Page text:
At the end of a quiet cul-de-sac just off Charter Avenue in Canley is a hidden away timber framed cottage, similar to many across Warwickshire. Its private land, but if you are feeling bold you might take a look around the corner at this little piece of international history.
You might meet an Australian student from nearby Warwick University taking a similar peek at his country’s history. For this is Moat House Cottage which was the birth place of Sir Henry Parkes who became the five-time Premier of New South Wales and a chief proponent of the federation of the Australian colonies. He is still considered by many Australians to be the ‘Father of Federation’.
He was described in a recent biography as someone who “steered a fractious country to nationhood, championed women’s rights, established secular state education and set a standard for honest governance.”
Parkes was born on 27 May 1815 the youngest child of tenant farmer Thomas Parkes and his wife Martha. At that time Canley was not part of Coventry, but was part of the Stoneleigh Estate, owned by the Leigh family. For at least a century the Parkes family had been tenant farmers there, growing wheat, barley, and other arable crops.
Henry was baptised at Stoneleigh’s St Mary the Virgin Church on July 2, 1815, just a fortnight after the Battle of Waterloo.
Not long after Henry’s birth, however, his father Thomas took the decision to move the family to a larger farm on the estate, near present-day Gibbet Hill. Since the beginning of the Napoleonic Wars, Britain had been cut off from trade with much of Europe and consequently the price of food had soared. This, coupled with several years of drought sent crop prices ever higher – and Thomas Parkes saw his chance to cash in.
Henry and his six siblings grew up at the farm, and from there he would walk the two and a half miles to the village school in Stoneleigh.
When he was just eight years old, however, Henry’s formal education came to a sudden halt. The Parkes’ rental was quadrupled to reflect the increase in the price of wheat, but when the wars were over and crop prices fell dramatically, rental costs on the estate did not. When, in 1822, Henry’s father Thomas was incapacitated by an accident which left him on crutches, he was even less able to run his farm at a profit and a year later, in 1823, Thomas Parkes was removed from his farm, heavily in debt.
There followed a terrible time for the family, and by the age of 11 Henry was working in a rope factory for 4 pence a day and later in a brickyard in a rock-breaking gang. Aged 12 he was apprenticed to a bone and ivory turner, John Holding of Moseley Street in Birmingham, and made products such as knife handles, hair combs and toys.
Henry Parkes was a self-educated man, reading extensively and joining the Birmingham Mechanics’ Institute. By the age of 16 he was fired by an enthusiasm for radical politics, the Chartist Movement then being at its height. Between 1832 and 1838 he was associated with the political movements that aimed to improve living and working conditions for the working classes.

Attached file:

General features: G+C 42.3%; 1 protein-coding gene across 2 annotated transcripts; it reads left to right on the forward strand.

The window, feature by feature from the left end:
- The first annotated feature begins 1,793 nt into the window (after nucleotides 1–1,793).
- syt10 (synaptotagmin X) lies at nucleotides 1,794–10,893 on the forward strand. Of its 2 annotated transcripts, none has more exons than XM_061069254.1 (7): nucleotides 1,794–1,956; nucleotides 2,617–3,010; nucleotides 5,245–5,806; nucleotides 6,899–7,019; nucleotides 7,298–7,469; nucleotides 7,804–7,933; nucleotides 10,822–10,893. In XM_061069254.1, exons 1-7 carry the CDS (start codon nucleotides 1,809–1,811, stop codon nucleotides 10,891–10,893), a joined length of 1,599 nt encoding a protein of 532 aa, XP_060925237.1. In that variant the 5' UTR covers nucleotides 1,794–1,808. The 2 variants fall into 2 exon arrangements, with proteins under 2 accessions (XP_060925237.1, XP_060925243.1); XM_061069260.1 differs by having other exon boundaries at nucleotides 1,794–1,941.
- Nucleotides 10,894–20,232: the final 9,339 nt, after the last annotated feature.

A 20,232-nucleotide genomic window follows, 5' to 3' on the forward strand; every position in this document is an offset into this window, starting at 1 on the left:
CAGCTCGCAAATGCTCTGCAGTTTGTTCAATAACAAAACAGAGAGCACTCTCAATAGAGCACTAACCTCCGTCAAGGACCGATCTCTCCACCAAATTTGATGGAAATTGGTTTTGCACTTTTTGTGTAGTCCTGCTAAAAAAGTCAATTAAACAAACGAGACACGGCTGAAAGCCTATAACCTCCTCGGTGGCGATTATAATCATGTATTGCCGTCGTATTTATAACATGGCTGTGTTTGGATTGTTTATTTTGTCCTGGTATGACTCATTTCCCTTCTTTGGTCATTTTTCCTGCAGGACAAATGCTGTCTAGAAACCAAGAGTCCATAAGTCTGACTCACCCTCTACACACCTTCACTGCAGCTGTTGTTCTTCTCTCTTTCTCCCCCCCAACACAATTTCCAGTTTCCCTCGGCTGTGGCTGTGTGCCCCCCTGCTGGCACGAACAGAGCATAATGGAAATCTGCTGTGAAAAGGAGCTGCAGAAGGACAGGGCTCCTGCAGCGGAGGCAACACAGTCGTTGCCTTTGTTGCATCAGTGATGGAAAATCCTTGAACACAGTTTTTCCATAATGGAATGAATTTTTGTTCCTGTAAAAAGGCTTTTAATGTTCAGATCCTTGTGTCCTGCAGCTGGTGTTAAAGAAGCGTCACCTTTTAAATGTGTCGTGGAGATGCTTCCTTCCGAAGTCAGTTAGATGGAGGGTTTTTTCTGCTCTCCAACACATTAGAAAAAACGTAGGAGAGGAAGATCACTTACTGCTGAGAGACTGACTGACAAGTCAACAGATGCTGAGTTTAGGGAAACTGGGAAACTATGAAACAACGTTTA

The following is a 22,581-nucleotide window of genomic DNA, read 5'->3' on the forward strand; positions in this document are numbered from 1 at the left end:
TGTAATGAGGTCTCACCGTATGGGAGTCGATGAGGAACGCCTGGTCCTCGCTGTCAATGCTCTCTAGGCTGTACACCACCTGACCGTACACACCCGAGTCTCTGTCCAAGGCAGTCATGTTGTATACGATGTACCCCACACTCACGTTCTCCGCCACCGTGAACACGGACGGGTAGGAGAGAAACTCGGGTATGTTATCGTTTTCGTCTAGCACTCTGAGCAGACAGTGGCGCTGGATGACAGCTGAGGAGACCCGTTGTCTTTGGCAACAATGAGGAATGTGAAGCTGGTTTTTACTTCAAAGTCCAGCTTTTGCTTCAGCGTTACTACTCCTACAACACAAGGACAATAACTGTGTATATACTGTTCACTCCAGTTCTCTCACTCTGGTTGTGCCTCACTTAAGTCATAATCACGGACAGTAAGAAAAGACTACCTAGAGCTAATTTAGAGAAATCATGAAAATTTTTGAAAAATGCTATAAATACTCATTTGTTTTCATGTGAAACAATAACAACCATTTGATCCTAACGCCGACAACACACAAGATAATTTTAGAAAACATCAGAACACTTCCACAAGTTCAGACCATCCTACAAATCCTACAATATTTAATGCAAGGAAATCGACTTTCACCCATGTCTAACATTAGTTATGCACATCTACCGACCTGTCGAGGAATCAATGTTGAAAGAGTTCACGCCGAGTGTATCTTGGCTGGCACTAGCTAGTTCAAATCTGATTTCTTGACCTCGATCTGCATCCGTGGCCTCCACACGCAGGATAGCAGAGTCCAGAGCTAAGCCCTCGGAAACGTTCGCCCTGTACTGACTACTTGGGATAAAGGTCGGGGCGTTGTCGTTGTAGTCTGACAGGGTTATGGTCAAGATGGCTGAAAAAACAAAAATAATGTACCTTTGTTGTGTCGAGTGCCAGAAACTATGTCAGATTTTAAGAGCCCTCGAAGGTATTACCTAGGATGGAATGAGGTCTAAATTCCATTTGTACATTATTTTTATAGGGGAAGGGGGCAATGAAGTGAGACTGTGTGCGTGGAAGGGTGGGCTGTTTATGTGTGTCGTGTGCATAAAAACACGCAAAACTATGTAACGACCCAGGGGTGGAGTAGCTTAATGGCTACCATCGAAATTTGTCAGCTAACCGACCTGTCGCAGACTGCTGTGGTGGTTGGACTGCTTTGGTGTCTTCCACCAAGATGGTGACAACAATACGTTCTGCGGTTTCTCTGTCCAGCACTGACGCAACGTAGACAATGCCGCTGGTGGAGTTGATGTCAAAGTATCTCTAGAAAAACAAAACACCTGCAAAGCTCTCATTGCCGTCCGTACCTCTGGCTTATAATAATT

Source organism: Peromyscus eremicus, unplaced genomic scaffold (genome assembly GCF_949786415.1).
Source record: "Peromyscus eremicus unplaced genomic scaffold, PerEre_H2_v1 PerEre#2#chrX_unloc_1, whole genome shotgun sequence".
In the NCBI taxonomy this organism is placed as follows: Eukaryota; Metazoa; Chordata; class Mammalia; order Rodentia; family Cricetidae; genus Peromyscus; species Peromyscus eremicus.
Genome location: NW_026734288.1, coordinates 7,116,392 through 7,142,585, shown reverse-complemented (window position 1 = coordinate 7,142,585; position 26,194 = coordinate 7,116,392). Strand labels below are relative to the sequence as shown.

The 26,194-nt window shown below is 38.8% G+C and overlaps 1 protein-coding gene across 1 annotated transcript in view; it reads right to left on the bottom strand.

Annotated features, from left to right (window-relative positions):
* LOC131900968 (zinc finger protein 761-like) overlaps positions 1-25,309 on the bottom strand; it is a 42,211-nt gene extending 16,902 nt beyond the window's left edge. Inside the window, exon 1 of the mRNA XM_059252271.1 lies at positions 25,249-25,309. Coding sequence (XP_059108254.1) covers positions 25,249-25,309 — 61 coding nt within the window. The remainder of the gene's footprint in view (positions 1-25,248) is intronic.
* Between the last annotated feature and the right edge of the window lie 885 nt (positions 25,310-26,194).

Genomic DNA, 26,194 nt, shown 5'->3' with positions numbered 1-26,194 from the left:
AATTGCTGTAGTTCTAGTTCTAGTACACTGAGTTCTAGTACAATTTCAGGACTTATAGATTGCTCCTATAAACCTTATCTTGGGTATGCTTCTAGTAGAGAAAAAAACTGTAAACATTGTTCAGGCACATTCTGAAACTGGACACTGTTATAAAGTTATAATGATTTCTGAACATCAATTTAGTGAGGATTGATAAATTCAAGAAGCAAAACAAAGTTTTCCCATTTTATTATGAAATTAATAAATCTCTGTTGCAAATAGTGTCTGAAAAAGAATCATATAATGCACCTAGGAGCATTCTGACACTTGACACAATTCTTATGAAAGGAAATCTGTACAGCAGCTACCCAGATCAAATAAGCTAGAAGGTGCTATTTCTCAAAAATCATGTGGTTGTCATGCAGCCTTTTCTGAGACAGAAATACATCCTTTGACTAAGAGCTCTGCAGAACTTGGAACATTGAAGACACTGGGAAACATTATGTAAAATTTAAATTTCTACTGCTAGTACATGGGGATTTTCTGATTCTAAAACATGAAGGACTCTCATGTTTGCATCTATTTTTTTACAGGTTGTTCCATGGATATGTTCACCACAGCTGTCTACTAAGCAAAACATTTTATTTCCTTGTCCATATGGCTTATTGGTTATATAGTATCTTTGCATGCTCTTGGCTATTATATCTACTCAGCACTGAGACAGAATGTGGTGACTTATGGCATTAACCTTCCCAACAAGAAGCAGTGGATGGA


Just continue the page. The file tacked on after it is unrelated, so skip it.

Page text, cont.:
He also developed an interest in poetry and in 1835 he wrote poems addressed to Clarinda Varney, the daughter of a local butcher. On 11 July 1836 he married Clarinda and went to live in a single room home. Parkes commenced business on his own account in Birmingham and had a bitter struggle to make ends meet.
Henry and Clarinda lost two children at an early age and after a few unsuccessful weeks living in London, Parkes and his wife emigrated to New South Wales in 1839 on assisted passage. Their first surviving child was born on board just before arrival.
They arrived at Sydney on 25 July 1839. On arrival they had only a few shillings between them and had to sell their belongings as Parkes looked for work. He was eventually employed as a labourer with John Jamison, one of the colony’s wealthiest settlers, on the Regentville estate near Penrith. He was paid with £25 a year and food rations. After spending six months at Regentville, he returned to Sydney and worked in various low-paying jobs, first with an ironmongery store and then with a firm of engineers and brass-founders.
During Parkes’ early years in Australia, he took an interest in political issues. Most notably, he joined the growing movement in the colony for self-governance. This was already a major political issue; the New South Wales Legislative Council had been reformed in 1843 to include elected members for the first time. He also became an opponent of the transportation of convicts to Australia and a supporter of land reform and universal suffrage.
In December 1850, Parkes founded the Empire newspaper. At first a broadsheet only published weekly, it soon became a daily.
In 1854 Parkes was elected as representative of the City of Sydney on the New South Wales Legislative Council. Parkes in his election speeches had advocated the extension of the power of the people, increased facilities for education and a bold railway policy.
Over the coming decades Parkes grew in political power. He led his first Parliament in 1872 and went on to be premier on five occasions. In later years he placed much of his time into the creation of the Australian Federation, convening the first conference in 1890. The Federation came about in 1901, five years after his death.
Henry Parkes was knighted in 1877 and died on April 27th, 1896.
Sir Henry Parkes is commemorated in Coventry by a street name and the name of a Primary School. In New South Wales they have named the town of Parkes after him (which is twinned with Coventry) and his image is reproduced on banknotes and coins. A replica of Moathouse Cottage has been constructed at the museum in Parkes, New South Wales.